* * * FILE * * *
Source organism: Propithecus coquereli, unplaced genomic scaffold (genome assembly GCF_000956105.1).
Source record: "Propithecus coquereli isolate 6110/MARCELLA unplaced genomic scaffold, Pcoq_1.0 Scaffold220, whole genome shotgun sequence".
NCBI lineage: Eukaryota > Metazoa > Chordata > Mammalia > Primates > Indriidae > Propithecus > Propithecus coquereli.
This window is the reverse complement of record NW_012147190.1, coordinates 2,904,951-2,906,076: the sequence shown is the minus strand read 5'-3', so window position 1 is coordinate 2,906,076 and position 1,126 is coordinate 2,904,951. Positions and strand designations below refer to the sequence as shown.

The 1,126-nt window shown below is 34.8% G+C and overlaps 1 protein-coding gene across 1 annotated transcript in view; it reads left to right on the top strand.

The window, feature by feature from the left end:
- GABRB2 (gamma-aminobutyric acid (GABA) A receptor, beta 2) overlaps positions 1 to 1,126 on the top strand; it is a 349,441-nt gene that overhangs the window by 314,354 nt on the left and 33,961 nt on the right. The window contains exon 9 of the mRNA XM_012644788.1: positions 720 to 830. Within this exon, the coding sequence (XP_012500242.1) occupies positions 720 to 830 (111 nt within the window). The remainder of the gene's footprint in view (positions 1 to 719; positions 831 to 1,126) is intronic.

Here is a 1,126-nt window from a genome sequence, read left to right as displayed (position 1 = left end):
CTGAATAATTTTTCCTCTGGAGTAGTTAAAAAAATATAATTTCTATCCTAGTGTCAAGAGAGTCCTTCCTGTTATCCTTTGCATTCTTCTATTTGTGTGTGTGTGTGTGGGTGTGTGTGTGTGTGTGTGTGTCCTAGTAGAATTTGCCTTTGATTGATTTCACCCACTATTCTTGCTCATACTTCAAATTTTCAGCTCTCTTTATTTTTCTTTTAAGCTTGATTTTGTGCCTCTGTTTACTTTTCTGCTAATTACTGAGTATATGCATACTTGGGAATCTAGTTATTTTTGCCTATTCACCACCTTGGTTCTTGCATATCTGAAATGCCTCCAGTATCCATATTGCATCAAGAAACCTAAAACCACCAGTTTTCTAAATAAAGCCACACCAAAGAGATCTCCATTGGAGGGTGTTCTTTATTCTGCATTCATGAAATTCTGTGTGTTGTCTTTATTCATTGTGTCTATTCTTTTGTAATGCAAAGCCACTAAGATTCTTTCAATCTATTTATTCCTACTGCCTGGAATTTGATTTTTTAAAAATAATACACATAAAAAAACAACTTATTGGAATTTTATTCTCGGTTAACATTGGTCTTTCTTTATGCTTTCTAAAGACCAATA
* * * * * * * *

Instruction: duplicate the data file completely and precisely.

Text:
Source organism: Propithecus coquereli, unplaced genomic scaffold (genome assembly GCF_000956105.1).
Source record: "Propithecus coquereli isolate 6110/MARCELLA unplaced genomic scaffold, Pcoq_1.0 Scaffold220, whole genome shotgun sequence".
NCBI lineage: Eukaryota > Metazoa > Chordata > Mammalia > Primates > Indriidae > Propithecus > Propithecus coquereli.
This window is the reverse complement of record NW_012147190.1, coordinates 2,904,951-2,906,076: the sequence shown is the minus strand read 5'-3', so window position 1 is coordinate 2,906,076 and position 1,126 is coordinate 2,904,951. Positions and strand designations below refer to the sequence as shown.

The 1,126-nt window shown below is 34.8% G+C and overlaps 1 protein-coding gene across 1 annotated transcript in view; it reads left to right on the top strand.

The window, feature by feature from the left end:
- GABRB2 (gamma-aminobutyric acid (GABA) A receptor, beta 2) overlaps positions 1 to 1,126 on the top strand; it is a 349,441-nt gene that overhangs the window by 314,354 nt on the left and 33,961 nt on the right. The window contains exon 9 of the mRNA XM_012644788.1: positions 720 to 830. Within this exon, the coding sequence (XP_012500242.1) occupies positions 720 to 830 (111 nt within the window). The remainder of the gene's footprint in view (positions 1 to 719; positions 831 to 1,126) is intronic.

Here is a 1,126-nt window from a genome sequence, read left to right as displayed (position 1 = left end):
CTGAATAATTTTTCCTCTGGAGTAGTTAAAAAAATATAATTTCTATCCTAGTGTCAAGAGAGTCCTTCCTGTTATCCTTTGCATTCTTCTATTTGTGTGTGTGTGTGTGGGTGTGTGTGTGTGTGTGTGTGTCCTAGTAGAATTTGCCTTTGATTGATTTCACCCACTATTCTTGCTCATACTTCAAATTTTCAGCTCTCTTTATTTTTCTTTTAAGCTTGATTTTGTGCCTCTGTTTACTTTTCTGCTAATTACTGAGTATATGCATACTTGGGAATCTAGTTATTTTTGCCTATTCACCACCTTGGTTCTTGCATATCTGAAATGCCTCCAGTATCCATATTGCATCAAGAAACCTAAAACCACCAGTTTTCTAAATAAAGCCACACCAAAGAGATCTCCATTGGAGGGTGTTCTTTATTCTGCATTCATGAAATTCTGTGTGTTGTCTTTATTCATTGTGTCTATTCTTTTGTAATGCAAAGCCACTAAGATTCTTTCAATCTATTTATTCCTACTGCCTGGAATTTGATTTTTTAAAAATAATACACATAAAAAAACAACTTATTGGAATTTTATTCTCGGTTAACATTGGTCTTTCTTTATGCTTTCTAAAGACCAATA